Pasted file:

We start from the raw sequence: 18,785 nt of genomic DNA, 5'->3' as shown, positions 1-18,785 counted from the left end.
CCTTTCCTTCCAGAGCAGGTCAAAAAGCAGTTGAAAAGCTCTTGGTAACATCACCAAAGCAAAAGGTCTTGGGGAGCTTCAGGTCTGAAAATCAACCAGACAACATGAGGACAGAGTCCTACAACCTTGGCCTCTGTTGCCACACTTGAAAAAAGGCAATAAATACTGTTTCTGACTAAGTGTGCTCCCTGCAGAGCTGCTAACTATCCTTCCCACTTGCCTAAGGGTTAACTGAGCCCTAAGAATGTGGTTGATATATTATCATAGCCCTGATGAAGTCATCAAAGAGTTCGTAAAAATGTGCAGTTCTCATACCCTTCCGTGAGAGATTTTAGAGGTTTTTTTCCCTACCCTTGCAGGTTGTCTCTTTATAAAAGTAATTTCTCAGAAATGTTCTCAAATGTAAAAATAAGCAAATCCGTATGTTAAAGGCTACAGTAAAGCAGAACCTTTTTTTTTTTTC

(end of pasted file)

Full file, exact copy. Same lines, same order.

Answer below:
We start from the raw sequence: 18,785 nt of genomic DNA, 5'->3' as shown, positions 1-18,785 counted from the left end.
CCTTTCCTTCCAGAGCAGGTCAAAAAGCAGTTGAAAAGCTCTTGGTAACATCACCAAAGCAAAAGGTCTTGGGGAGCTTCAGGTCTGAAAATCAACCAGACAACATGAGGACAGAGTCCTACAACCTTGGCCTCTGTTGCCACACTTGAAAAAAGGCAATAAATACTGTTTCTGACTAAGTGTGCTCCCTGCAGAGCTGCTAACTATCCTTCCCACTTGCCTAAGGGTTAACTGAGCCCTAAGAATGTGGTTGATATATTATCATAGCCCTGATGAAGTCATCAAAGAGTTCGTAAAAATGTGCAGTTCTCATACCCTTCCGTGAGAGATTTTAGAGGTTTTTTTCCCTACCCTTGCAGGTTGTCTCTTTATAAAAGTAATTTCTCAGAAATGTTCTCAAATGTAAAAATAAGCAAATCCGTATGTTAAAGGCTACAGTAAAGCAGAACCTTTTTTTTTTTTC